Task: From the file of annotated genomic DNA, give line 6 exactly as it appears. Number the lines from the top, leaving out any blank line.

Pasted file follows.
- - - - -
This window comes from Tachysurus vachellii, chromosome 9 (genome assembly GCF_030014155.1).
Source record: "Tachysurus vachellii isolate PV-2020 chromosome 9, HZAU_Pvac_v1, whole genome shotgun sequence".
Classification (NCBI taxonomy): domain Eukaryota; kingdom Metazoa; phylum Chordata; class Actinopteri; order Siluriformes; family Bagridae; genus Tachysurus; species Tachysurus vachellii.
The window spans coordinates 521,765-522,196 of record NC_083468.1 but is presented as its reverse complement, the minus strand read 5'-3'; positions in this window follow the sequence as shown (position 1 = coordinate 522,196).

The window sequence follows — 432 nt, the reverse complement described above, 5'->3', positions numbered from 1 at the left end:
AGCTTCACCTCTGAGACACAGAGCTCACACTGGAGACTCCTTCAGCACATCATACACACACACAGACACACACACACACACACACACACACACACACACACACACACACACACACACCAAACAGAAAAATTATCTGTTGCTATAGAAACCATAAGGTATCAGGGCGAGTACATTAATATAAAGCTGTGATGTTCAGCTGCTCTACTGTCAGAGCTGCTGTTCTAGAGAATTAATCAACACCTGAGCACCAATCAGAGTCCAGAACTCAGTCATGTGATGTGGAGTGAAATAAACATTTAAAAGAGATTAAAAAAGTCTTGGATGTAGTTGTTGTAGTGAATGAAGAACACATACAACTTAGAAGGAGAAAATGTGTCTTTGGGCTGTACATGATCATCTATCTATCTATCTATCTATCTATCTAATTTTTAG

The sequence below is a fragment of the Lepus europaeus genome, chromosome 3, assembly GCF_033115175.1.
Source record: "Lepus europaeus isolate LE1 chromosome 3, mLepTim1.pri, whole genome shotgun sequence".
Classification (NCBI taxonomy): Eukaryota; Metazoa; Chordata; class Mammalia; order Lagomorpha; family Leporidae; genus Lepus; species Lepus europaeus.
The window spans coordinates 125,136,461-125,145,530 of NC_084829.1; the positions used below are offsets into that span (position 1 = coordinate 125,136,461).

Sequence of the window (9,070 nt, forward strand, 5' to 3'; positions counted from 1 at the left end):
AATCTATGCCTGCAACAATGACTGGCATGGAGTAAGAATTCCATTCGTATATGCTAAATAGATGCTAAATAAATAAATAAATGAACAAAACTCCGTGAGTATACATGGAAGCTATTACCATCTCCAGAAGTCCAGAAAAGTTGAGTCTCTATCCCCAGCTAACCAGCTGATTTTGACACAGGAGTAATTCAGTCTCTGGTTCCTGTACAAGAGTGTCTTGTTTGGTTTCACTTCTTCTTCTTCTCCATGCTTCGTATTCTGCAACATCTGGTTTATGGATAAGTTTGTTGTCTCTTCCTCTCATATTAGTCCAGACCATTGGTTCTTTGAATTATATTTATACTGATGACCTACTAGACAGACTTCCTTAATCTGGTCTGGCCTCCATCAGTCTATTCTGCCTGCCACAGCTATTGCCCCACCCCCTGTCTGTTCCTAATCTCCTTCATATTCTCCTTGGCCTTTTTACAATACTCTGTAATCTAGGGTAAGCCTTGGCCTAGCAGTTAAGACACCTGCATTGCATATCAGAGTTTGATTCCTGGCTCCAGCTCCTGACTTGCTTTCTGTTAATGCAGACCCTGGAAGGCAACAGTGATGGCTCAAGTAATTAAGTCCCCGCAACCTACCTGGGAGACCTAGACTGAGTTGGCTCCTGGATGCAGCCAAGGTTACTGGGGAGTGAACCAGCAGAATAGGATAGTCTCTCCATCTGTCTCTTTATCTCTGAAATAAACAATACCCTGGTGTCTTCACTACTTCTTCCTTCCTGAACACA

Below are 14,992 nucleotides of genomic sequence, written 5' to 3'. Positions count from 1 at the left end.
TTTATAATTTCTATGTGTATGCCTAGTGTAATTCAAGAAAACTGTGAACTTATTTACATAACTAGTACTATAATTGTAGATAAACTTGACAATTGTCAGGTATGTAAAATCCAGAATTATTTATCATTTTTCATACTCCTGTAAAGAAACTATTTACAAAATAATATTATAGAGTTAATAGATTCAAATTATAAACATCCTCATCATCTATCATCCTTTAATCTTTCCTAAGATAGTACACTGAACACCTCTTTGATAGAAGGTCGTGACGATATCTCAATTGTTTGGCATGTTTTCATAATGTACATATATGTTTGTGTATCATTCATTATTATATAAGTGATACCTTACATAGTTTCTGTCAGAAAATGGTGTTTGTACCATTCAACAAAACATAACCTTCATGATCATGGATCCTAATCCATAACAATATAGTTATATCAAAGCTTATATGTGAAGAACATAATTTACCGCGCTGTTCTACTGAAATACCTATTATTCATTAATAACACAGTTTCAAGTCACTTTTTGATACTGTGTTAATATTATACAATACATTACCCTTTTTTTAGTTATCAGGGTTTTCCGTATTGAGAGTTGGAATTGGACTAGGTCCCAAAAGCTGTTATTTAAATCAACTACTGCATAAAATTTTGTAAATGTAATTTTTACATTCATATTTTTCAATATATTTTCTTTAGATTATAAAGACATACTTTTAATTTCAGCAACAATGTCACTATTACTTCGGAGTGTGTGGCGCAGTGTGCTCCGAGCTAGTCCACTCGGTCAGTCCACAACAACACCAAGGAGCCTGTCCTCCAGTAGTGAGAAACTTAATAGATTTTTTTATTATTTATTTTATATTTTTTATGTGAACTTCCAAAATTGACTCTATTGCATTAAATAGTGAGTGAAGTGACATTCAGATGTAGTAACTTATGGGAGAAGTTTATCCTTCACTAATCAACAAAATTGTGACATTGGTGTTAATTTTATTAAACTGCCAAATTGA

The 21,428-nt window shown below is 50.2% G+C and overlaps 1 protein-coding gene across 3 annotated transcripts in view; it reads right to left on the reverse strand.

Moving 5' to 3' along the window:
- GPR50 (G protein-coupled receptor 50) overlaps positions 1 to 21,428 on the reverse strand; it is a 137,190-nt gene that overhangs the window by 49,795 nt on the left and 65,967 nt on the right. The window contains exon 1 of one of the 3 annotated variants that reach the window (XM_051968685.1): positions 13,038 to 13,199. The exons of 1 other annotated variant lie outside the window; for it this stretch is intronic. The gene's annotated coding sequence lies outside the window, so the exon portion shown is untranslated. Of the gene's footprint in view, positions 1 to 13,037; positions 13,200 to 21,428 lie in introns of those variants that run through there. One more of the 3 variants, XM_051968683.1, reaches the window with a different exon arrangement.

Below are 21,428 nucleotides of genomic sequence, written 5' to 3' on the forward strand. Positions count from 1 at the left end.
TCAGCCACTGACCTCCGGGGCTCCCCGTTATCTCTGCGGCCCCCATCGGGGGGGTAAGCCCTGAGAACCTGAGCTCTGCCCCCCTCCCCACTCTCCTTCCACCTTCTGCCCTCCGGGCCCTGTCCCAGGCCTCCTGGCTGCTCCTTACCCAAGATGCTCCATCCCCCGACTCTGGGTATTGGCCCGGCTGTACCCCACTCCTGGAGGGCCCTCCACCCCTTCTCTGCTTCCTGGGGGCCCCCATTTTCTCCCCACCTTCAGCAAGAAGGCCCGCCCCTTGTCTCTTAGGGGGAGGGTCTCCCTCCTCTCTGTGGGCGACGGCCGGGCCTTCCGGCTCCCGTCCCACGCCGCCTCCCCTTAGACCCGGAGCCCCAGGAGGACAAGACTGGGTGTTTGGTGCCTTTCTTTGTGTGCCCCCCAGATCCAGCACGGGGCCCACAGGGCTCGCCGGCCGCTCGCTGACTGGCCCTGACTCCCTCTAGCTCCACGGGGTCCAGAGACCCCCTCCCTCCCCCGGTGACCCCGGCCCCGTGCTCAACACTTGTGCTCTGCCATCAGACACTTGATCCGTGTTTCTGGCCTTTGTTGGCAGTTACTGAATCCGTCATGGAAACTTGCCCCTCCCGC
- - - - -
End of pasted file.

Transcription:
AGCTTCACCTCTGAGACACAGAGCTCACACTGGAGACTCCTTCAGCACATCATACACACACACAGACACACACACACACACACACACACACACACACACACACACACACACACACACCAAACAGAAAAATTATCTGTTGCTATAGAAACCATAAGGTATCAGGGCGAGTACATTAATATAAAGCTGTGATGTTCAGCTGCTCTACTGTCAGAGCTGCTGTTCTAGAGAATTAATCAACACCTGAGCACCAATCAGAGTCCAGAACTCAGTCATGTGATGTGGAGTGAAATAAACATTTAAAAGAGATTAAAAAAGTCTTGGATGTAGTTGTTGTAGTGAATGAAGAACACATACAACTTAGAAGGAGAAAATGTGTCTTTGGGCTGTACATGATCATCTATCTATCTATCTATCTATCTATCTAATTTTTAG